I suppose it is a distinction of a sort to be singled out in this manner by the president’s science adviser. Yet Mr. Holdren’s screed reads more like a dashed-off blog post from the nutty wings of the online climate debate, chock-full of errors and misstatements.

But when the White House puts a target on your back on its website, people notice. Almost a year later Mr. Holdren’s missive was the basis for an investigation of me by Arizona Rep. Raul Grijalva, the ranking Democrat on the House Natural Resources Committee. Rep. Grijalva explained in a letter to my university’s president that I was being investigated because Mr. Holdren had “highlighted what he believes were serious misstatements by Prof. Pielke of the scientific consensus on climate change.” He made the letter public.

The “investigation” turned out to be a farce. In the letter, Rep. Grijalva suggested that I—and six other academics with apparently heretical views—might be on the payroll of Exxon Mobil (or perhaps the Illuminati, I forget). He asked for records detailing my research funding, emails and so on. After some well-deserved criticism from the American Meteorological Society and the American Geophysical Union, Rep. Grijalva deleted the letter from his website. The University of Colorado complied with Rep. Grijalva’s request and responded that I have never received funding from fossil-fuel companies. My heretical views can be traced to research support from the U.S. government.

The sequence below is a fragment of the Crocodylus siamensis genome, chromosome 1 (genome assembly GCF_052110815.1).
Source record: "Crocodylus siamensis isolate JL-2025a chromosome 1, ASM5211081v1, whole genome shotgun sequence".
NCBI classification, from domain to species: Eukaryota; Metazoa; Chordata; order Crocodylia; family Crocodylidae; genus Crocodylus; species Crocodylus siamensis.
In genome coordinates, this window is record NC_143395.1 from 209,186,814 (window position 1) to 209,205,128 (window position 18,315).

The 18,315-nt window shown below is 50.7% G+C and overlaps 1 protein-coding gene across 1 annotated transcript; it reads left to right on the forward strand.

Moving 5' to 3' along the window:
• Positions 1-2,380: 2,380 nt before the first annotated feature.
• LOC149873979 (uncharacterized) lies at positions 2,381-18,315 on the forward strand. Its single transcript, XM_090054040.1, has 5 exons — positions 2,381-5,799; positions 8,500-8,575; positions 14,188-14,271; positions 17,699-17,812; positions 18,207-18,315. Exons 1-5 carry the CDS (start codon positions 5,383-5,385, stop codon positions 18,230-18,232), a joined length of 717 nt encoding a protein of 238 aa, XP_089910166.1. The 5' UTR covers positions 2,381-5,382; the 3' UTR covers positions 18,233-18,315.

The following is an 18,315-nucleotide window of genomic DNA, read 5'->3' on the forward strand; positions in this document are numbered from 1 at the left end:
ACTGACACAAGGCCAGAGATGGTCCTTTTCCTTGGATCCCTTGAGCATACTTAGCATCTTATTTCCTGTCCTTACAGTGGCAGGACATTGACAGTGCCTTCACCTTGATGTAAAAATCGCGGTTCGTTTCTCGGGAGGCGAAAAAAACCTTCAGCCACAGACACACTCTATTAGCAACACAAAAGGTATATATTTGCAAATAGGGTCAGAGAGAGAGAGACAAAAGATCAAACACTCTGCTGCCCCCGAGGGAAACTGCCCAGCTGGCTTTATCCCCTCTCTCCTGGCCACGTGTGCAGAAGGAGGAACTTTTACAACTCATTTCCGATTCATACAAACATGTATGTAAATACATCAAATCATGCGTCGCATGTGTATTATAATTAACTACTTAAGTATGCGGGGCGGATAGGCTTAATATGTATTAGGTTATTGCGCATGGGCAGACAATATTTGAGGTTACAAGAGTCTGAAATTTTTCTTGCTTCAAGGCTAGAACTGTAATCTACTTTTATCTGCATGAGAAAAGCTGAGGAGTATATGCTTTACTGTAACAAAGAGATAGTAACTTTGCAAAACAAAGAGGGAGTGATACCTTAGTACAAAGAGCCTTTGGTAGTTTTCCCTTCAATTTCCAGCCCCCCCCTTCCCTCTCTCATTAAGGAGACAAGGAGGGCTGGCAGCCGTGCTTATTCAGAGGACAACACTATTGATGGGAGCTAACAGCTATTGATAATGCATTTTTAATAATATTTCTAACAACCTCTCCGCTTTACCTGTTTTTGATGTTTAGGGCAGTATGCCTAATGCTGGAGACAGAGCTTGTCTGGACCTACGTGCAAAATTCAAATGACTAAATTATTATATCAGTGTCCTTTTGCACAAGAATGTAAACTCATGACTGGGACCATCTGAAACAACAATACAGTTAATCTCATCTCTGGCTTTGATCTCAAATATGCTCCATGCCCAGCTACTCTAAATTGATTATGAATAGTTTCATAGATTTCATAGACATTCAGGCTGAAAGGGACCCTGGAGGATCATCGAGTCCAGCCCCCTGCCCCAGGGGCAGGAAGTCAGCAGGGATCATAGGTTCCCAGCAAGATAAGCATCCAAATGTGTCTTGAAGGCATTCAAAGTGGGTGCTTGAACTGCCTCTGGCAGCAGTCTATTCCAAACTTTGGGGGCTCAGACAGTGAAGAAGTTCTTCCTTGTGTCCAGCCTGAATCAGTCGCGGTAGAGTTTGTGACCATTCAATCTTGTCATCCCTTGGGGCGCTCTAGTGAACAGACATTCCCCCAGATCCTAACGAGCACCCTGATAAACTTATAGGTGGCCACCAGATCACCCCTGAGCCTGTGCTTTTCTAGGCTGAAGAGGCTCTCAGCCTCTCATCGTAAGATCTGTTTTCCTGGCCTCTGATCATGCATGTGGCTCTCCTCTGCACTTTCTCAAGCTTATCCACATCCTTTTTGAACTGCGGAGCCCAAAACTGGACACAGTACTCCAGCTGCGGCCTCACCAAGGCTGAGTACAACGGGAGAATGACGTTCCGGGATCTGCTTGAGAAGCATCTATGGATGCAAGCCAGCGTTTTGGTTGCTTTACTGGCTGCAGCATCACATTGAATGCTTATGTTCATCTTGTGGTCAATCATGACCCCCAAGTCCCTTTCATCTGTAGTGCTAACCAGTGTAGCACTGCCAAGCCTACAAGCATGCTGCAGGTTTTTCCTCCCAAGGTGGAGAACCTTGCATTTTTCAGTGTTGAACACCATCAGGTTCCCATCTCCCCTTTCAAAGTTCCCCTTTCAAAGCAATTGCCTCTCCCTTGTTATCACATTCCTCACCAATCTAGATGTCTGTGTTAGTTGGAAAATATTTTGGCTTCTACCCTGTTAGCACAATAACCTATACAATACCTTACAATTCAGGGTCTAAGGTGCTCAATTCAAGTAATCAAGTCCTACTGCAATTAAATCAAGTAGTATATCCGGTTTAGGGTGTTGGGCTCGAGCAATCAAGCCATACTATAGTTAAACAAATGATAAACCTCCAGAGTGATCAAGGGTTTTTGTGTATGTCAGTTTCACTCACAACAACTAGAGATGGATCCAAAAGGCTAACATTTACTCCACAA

But the damage to my reputation had been done, and perhaps that was the point. Studying and engaging on climate change had become decidedly less fun. So I started researching and teaching other topics and have found the change in direction refreshing. Don’t worry about me: I have tenure and supportive campus leaders and regents. No one is trying to get me fired for my new scholarly pursuits.
But the lesson is that a lone academic is no match for billionaires, well-funded advocacy groups, the media, Congress and the White House. If academics—in any subject—are to play a meaningful role in public debate, the country will have to do a better job supporting good-faith researchers, even when their results are unwelcome. This goes for Republicans and Democrats alike, and to the administration of President-elect Trump.

Academics and the media in particular should support viewpoint diversity instead of serving as the handmaidens of political expediency by trying to exclude voices or damage reputations and careers. If academics and the media won’t support open debate, who will?